note for note. But when playing live, is it important to you all to
improvise and explore your songs, keeping them fresh + taking them in
I think that sometimes happens almost accidentally, because playing
live is unpredictable. You cant control it and if somebody misses
a part or if something goes off, its like, Ooh, now the
song sounds different and we have to try and cope with it. So,
I think almost the nature of performing live, is changing the studio
sound, and our live sound is sort of a lot more energetic and rock n
roll maybe, than our albums. But again, thats all part of the
difference between listening to the album and coming to the show
theyre completely separate things.
10.Youre probably aware that in the UK and Europe, Summer Festivals
are extremely popular but do you have any interesting tales from
the times that youve played at Festivals?
Oh for sure (smiling), I mean weather comes into play a lot with
Festivals. The last time we played in Europe, there was a huge thunderstorm
that peaked right when it was our time to go on stage and we had it
blowing in on us. The Festival was in the middle of the countryside
and there was lightning, so we had to stop playing, because it was too
dangerous! So that was kind of scary, but its always hard when
you see people standing there, getting just drenched with rain. They
want to see you, but it makes you feel really bad, like, Youre
getting really wet are you sure youre OK? Do you
know what I mean? Just things like that, getting rained on is pretty
intense and also, playing at 11 in the morning its like
a gig before breakfast (laughs heartily)! Theres so many factors,
like you wake up and the sun is shining in your face and you have to
make sure your voice is warmed up, its bizarre! So theres
a lot of adaptation involved.
11.I read how you all love to dress up before going on stage and you
obviously like make-up and tattoos. But who for you have been / are
some of the top make-up wearers and rock stars with tattoos in music
Oh my goodness, oh my gosh! See to me, theres sort of a
line, like when you sort of get all tattooed, I find that thats
very distracting. I love tattoos, but I wouldnt want to be a person
where all you see is the tattoos. I mean, I know I keep saying this,
but Johnette Napolitano from Concrete Blonde again, she keeps
coming up (laughing)! But I used to love how she would crimp her hair
and she had very subtle tattoos and the dramatic, pretty make-up. I
love that kind of thing not like, Oh, shes all tattoos
and make-up. That kind of thing accents how you look, instead
of defining how you look.
12.Reportedly, songs streamed free on the Internet will eventually
be included in The Charts, based on the amount of plays that they have.
Do you think this is a good idea?
I guess The Music Industry is probably trying to find a system
that makes streaming fairer to the artist somehow, but honestly, I think
its a losing battle. You cant regulate it, you cant
tally it, theres no way to ever know whats going on with
file-sharing. I think all bands definitely feel that nowadays. It will
be interesting to see what they try to do, but it seems like another
desperate move by The Music Industry to try and claw some sort of infrastructure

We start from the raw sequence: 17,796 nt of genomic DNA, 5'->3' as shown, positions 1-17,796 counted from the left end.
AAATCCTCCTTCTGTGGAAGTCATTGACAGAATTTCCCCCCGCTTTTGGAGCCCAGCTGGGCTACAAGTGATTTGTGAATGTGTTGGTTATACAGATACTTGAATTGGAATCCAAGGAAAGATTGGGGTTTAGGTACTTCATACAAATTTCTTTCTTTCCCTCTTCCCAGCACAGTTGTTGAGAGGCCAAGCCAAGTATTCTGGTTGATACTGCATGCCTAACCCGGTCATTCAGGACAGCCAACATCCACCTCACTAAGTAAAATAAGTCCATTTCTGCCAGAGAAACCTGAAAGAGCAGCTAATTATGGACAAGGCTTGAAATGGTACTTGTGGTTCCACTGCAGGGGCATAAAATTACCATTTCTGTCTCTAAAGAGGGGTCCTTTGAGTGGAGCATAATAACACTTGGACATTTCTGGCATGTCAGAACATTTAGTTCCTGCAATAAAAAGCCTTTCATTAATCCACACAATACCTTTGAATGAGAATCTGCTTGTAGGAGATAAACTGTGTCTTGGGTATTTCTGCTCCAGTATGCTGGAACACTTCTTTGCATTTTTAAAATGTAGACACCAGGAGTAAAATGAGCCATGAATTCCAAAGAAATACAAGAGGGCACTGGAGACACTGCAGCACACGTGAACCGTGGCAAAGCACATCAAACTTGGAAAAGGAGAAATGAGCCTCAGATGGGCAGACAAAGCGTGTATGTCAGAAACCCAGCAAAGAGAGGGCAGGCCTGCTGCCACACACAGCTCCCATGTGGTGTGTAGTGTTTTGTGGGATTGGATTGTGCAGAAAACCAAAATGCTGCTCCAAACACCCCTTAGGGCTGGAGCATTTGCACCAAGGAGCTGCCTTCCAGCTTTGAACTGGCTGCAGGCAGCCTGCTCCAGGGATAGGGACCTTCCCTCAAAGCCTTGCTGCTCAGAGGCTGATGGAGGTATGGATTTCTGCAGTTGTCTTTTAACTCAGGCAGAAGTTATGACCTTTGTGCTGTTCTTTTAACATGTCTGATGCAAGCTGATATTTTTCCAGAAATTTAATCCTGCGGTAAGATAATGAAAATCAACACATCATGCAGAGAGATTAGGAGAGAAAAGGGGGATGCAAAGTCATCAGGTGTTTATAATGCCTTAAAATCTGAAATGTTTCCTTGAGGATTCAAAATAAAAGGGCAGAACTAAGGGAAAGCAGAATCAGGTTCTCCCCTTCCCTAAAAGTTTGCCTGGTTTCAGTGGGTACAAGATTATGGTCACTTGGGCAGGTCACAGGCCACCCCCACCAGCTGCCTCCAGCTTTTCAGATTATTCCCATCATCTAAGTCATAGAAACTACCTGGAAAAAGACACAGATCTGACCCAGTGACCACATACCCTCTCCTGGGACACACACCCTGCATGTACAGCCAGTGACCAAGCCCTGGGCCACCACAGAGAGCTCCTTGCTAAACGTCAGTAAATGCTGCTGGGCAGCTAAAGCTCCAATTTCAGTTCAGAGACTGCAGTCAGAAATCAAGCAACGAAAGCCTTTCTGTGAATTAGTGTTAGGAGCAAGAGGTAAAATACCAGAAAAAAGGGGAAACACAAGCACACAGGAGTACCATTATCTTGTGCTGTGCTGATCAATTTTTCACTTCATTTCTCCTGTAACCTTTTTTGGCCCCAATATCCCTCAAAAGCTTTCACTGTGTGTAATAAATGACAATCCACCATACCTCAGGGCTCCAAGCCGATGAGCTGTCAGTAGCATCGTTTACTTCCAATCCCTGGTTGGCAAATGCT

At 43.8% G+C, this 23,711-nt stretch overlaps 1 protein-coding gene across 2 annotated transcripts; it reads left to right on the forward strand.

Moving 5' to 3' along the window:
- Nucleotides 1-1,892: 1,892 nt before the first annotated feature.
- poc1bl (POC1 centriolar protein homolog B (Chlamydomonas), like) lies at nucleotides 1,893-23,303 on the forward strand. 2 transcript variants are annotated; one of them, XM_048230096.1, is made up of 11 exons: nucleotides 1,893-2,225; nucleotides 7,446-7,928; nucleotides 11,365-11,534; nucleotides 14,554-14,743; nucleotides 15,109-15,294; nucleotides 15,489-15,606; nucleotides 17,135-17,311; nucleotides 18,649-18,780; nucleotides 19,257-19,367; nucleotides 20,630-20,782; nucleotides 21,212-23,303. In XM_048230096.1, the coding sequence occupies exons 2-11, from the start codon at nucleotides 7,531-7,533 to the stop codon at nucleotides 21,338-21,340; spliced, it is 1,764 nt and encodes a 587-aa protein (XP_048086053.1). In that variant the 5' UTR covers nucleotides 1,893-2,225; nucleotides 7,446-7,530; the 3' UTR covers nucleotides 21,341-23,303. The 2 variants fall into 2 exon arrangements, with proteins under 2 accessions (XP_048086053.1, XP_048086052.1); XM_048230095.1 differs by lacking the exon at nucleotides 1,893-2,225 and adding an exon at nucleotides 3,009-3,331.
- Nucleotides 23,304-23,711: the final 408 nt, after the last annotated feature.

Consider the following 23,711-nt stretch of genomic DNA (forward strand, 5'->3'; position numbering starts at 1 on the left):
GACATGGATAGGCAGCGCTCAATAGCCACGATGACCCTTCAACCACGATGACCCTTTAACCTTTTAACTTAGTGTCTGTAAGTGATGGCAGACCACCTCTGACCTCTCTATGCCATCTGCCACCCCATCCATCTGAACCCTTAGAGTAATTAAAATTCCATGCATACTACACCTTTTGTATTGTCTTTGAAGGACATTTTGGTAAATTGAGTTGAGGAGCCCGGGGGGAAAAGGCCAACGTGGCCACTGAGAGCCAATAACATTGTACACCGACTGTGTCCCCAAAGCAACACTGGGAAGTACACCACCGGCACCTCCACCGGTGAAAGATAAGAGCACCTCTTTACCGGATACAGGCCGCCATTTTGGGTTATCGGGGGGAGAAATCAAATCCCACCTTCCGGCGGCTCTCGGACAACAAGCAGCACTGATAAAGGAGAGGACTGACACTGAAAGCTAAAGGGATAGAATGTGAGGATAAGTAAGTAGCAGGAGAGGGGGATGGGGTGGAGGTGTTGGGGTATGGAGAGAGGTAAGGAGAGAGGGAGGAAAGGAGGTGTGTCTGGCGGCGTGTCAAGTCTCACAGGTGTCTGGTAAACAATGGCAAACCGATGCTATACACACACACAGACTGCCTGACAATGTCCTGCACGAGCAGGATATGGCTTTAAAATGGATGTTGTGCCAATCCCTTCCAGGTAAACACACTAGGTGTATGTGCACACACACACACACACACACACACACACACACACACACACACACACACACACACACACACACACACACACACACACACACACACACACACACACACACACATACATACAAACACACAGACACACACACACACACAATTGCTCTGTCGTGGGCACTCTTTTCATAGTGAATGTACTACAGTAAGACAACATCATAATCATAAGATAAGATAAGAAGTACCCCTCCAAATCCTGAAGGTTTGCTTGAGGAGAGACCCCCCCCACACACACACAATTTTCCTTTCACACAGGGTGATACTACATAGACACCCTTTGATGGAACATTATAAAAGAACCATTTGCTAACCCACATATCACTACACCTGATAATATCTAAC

back. I dont think thats going to work (laughing).
13.Of all your songs to date, which are you most proud of and why?
Wow! I mean Im proud of all of them you know? I look at
all of the stuff weve done and Im like, Wow, thats
a lot of stuff! And even now, were working on a new album
(pausing), I think its really easy to sort of get involved in
what youre working on now and forget about the older stuff, but,
we play these songs hundreds of times. So its like, Oh those
old things, lets focus on the new stuff, but Im proud
of everything that weve done theyre all kind of your
children, as stupid as that sounds (laughing). Like, you cant
really pick a favourite one. And playing live, it can vary which ones
I like like Unfamiliar, which is a song off Walking With Strangers,
Im dreading it, because Im tired and its a high one.
Im like, Oh no! But I know that our keyboard player
loves that song, so everybody will have a different favourite. It can
change as well, like next week, Im sure Ill say, I
love that song! (laughing).
14.Do fans ever tell you how they interpret your lyrics and if so, what
has been the most memorable song interpretation that youve ever
People dont usually tend to talk to us about what the songs
are about, but on the Internet though, Ive seen people writing,
This song is about this and that etc. I cant really
think of anything too off-the-wall right now, but its usually
people coming up and saying things like, This song helped me through
this experience in my life. And Im like, Really? That
song helped you? We have one called Happy Birthday, which is kind
of like a horror movie, where someone goes to a party and kills everybody.
But then, I had someone say to me that that song really helped them
when their parents got divorced. I was like, How did that help
you through that time? Do you know what I mean? I can understand
it, but a song about a birthday party where everybody gets killed, how
did that help them (laughing)? But you know what, I mean fair enough,
Im just glad to be of service (laughs heartily)!
15.A new book entitled, The Empty Page: Fiction inspired by
Sonic Youth, was recently published and features short stories